Prison Break Season Four - certainly the worst season of the series which probably should have ended after only 3 seasons. this one goes a bridge too far and there are about 10 deus ex machina moments that stretch believability, to say the least. the two part finale seems like an afterthought and a way to end on an up note when the real chronological ending of the series is the remembrance of michael's death. the finale shows sara tancredi being broken out of jail and michael sacrificing himself to save her. i haven't quite worked out why he needed to die to create the electrical short circuit that damages the electronic lock so she can escape, but perhaps i've over thinking it. the end is nice in a sappy sort of way and that's probably what they were going for so whatever. a pretty good series with a final season that peters out and pulls its final punch. C+.

Classic Albums: Black Sabbath - Paranoid - one of the best albums of all-time. the riffs on this album are great and truly classic. the good thing about this series of one hour documentaries is that it breaks down albums to a greater extent than i tend to do when listening to them. an album like this just pounds away and gets my head bobbing and i don't often stop and think about the subtle musicianship that it holds. butler and ward are just a small notch below iommi in creating the sound and are pretty great in their own right. great record and a pretty good documentary about it. B.
Classic Albums: Metallica - Black Album - classic album from my youth. some say it's the first album of theirs that wasn't good. too produced, nothing else matters is too touchy feely, they sold out, etc. i think it's a great record, but my favorite remains "...and justice for all." though the production on that one was lacking, and maybe it's a bit too sprawling at times, it's still a great record. the documentary gets into some of the drama around making this record. friction within the band, with the producer, etc. it seems as thought metallica just always has drama (watch "some kind of monster" for more on that). it's cool to see here the beginnings of the s&m album, their thoughts on the justice album, and their thoughts on how far to push each element of a track into the mix. getting a window into the creative process was more evident in this installment than the other two "classic albums" documentaries that i saw. B.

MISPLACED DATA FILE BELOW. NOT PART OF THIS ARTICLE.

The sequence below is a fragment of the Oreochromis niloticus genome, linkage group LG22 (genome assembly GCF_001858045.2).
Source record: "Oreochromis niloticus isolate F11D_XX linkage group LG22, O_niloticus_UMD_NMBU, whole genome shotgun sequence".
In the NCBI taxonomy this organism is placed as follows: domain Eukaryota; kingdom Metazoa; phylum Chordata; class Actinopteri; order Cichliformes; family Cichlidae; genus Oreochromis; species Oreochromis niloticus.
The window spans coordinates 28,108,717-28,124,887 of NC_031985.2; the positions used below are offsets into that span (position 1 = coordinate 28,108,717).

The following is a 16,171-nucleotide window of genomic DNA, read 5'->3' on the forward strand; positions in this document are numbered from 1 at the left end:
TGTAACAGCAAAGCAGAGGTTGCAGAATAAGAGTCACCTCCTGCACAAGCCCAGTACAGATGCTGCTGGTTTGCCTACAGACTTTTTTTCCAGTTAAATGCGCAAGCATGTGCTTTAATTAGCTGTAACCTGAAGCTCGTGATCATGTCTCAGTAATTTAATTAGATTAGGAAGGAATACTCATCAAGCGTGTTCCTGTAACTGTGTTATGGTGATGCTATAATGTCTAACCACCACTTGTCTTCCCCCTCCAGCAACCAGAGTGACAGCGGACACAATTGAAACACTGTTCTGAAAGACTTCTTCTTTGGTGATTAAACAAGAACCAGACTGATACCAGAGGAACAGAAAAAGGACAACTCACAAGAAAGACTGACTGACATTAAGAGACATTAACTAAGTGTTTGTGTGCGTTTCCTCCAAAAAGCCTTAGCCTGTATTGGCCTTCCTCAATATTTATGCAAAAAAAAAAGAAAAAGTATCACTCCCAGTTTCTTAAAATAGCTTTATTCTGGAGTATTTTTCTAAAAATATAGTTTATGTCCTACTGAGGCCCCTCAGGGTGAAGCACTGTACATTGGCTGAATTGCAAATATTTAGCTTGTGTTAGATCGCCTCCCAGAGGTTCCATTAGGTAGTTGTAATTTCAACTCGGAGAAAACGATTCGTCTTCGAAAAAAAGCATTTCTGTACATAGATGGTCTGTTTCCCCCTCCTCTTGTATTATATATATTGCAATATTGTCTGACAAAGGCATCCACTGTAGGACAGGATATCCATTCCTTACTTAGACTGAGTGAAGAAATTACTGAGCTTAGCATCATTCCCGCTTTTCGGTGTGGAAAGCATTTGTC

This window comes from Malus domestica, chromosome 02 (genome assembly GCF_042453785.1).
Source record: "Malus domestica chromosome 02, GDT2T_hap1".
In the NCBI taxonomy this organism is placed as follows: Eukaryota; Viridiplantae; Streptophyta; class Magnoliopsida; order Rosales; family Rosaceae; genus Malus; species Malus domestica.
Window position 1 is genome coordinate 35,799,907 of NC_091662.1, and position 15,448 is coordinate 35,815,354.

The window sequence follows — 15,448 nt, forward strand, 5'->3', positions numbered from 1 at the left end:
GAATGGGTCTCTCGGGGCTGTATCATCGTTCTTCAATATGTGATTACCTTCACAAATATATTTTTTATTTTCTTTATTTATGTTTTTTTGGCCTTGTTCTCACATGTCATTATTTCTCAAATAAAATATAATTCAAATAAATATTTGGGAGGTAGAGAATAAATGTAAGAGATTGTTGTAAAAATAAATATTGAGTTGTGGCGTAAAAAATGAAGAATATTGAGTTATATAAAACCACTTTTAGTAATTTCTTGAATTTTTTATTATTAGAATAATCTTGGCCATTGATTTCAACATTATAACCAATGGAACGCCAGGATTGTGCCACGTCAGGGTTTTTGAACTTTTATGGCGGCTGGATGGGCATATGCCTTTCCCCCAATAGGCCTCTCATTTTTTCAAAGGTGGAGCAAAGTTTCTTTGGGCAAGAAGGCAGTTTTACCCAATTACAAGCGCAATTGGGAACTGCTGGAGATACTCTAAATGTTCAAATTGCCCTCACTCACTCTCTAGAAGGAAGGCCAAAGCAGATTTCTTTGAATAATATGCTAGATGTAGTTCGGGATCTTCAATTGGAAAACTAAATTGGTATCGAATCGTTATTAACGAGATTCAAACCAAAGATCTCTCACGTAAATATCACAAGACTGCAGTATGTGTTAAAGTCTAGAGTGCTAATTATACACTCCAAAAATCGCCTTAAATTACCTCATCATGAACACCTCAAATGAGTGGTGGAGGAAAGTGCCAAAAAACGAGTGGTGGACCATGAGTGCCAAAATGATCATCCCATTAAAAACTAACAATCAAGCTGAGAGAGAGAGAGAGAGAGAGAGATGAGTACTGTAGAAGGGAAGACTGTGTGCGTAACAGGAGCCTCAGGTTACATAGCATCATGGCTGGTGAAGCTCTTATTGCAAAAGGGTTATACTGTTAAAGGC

It's A Disaster - indie comedy about a couples' lunch date that goes wrong. one couple reveals that they're divorcing, one couple is newly formed and the guy (david cross) turns out to be a jesus freak, oh and then they find out that the country is under attack and they're all going to die. silly conceit aside, it's a funny little film with a decent cast. B-.
My Awkward Sexual Adventure - one of those movies where you instantly know that the lead character is also the writer. i don't know how i picked up on this (i didn't look at the cast list), but it's pretty obvious right away. reminiscent of eric shaeffer's "fall" in that way. it's a pretty funny indie comedy. nothing particularly special, but certainly watchable. not sure why this doesn't get released in 1,000 theaters but some other, lesser, films do. no big producer behind this, i guess. B-.

Classic Albums: Pink Floyd - Dark Side Of The Moon - one of the best albums of all-time. very rich and textured. the lyrics seem to appeal almost universally, which explains the record being on the charts for almost 750 weeks. it's just a phenomenal record with all sorts of depth, yet the sometimes simplistic lyrics easily draw you in. B.

Daniel Tosh: Completely Serious - some recycled content here from his "true stories i made up" routine, but i guess it's original enough. good routine overall. B+.
Aziz Ansari: Dangerously Delicious - both these stand-up routines from ansari are decent. i like him more in smaller doses like when he's on parks and rec or other supporting roles in sitcoms or comic films. he's a funny guy, but not funny enough to be engaged for more than an hour. perhaps it's his immature humor - funny in drips and drabs. B-.
Aziz Ansari: Intimate Moments For A Sensual Evening - B-.

Prison Break Season Three - t-bag is just a great character and so is "susan b. anthony" who is later revealed to be gretchen morgan (jodi lyn o'keefe). o'keefe does a great job with a really well written character. she's so devious and smart. much worse than the average villain who is dumb and mean without thought. this is a shortened season and the last really decent one. B.